I also did not feel friendly in this swing society. In fact, before this era, I also felt that the club was not as friendly as the other dance clubs. At this time, however, the instructors stressed that swing culture was friendly. I still did not feel it, and was confirmed with some other dance friends. There were moments that I felt embarrassed when they reacted to my poorly chosen music in a mocking way, and when I stumbled in a certain movement. I tried not to think about it, since I agreed deep in my mind that swing is more fun than salsa because of more degrees of freedom, thus the lead-and-follow skills become more important. Still, I felt that perhaps swing dance scene is friendly, if you are at an elite level.
A recurring question for me in dancing, even now, is that "how can I preserve my mind as a beginner?", which can be a question in other forms like "how can I be humble to dancing?" or "how can I be nice to new dancers?" In dancing, it appears to me that experienced dancers and beginner dancers are separated by a ravine: for a beginner to get across the ravine to become an experienced dancer, a lot of pain needs to get through. The pain can be discouragement, feeling of lack of improvements, or isolation. Experienced dancers look intimidating, and I am afraid that you will reject me the dance. I wonder if this ravine can be narrower if we can get into the mentality of beginners (especially the leads, who have a lot more to learn than the follows, and who may feel shy just because most of the leads are guys).
How I faded out
With more sadness in dancing and the large expenses for workshops, I decided to not going to anymore workshops after the Nevermore Swing Festival in St Louis (I found the word Nevermore quite ironic to me). I lacked interest in dancing, but I still tried to ask opportunity for DJ-ing, since I still wanted to contribute to the club. At this point, DJ-ing was my only lifeline with the Swing Society. I felt that I would quit the club at any time, but I really did not want to. This was also the time when Ann L. and Lou came in.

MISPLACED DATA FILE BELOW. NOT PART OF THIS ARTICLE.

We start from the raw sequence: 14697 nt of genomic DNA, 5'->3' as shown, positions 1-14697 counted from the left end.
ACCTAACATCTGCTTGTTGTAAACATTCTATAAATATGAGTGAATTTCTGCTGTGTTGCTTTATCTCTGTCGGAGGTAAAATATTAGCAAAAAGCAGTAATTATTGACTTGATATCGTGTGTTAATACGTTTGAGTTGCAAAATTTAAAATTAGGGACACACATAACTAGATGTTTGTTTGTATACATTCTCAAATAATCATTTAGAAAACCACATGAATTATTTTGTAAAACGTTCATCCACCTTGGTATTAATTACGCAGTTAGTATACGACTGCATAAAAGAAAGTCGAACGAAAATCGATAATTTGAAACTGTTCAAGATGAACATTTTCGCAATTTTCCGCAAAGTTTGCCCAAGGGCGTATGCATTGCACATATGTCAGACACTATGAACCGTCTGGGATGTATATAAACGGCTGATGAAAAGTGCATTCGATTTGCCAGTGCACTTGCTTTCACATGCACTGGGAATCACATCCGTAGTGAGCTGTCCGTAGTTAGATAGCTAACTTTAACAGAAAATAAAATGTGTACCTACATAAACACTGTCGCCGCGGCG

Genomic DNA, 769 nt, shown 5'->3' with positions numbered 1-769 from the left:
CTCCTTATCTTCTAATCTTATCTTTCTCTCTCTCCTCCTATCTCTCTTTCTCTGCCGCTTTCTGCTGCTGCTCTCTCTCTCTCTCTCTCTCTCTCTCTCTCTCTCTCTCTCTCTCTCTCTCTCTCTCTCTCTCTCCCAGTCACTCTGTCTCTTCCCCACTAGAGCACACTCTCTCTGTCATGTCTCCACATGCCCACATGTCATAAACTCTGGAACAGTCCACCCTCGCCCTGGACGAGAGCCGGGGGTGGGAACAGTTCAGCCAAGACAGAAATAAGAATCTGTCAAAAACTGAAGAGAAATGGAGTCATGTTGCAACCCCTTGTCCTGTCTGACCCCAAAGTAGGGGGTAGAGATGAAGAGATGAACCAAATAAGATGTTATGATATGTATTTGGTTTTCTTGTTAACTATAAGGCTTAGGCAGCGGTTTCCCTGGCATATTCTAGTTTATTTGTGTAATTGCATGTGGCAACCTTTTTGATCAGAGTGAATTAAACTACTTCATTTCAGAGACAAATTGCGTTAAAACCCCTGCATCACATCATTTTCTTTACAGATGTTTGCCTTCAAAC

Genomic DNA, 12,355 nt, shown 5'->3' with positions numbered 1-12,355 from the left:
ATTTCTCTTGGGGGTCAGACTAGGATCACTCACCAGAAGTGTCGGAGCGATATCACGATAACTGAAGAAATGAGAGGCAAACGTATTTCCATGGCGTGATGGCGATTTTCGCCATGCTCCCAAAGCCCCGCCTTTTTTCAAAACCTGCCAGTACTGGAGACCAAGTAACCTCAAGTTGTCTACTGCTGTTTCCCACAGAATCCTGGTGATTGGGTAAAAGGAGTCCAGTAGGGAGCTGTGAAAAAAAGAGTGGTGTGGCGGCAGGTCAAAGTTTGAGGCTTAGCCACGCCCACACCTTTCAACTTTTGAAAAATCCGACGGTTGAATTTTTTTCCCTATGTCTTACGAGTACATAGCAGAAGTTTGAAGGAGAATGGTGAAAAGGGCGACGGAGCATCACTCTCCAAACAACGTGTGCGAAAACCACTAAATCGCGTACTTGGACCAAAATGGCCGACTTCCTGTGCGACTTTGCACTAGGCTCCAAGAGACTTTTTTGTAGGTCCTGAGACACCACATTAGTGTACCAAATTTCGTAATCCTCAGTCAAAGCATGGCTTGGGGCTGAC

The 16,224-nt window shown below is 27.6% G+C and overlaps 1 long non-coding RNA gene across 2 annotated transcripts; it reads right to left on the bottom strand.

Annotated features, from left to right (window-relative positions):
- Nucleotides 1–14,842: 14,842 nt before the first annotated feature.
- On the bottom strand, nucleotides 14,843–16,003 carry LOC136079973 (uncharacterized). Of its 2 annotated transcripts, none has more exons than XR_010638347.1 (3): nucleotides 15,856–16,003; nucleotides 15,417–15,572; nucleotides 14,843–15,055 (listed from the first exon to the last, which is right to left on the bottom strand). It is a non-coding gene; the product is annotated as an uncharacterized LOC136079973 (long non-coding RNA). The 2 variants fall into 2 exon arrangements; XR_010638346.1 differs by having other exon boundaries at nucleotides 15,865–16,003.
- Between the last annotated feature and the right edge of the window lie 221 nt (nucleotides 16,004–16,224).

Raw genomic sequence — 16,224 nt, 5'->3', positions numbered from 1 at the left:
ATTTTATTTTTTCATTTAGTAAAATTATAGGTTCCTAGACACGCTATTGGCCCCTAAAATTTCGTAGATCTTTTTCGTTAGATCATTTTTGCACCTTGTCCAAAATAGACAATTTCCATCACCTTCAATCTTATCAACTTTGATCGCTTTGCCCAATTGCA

Then, in the summer of 2013, I found that I was not invited for DJ-ing. I had nothing to do with the club. I felt lack of interest to improve. Thus, I cut off all contacts with swing, and went solely for salsa instead. I was often told that I danced like salsa, but I did not fully know the philosophy of salsa. Why don't I stay in salsa to learn more about the philosophy, while also thinking about how to fix the tense arm problem? I did feel angry at that time. It seemed me that the swing society did everything they could to make me leave. I also thought that if this club continues to create a wide ravine between the elites and non-elites, new people will be intimidated to help. When these elites are gone, the club will die. I would keep an eye on the future prospect of this club.
It was sad, but I had to let go of swing to find fun in partner dancing.
When Lindy Hop Isn't Fun Anymore
(Continue to Part 2)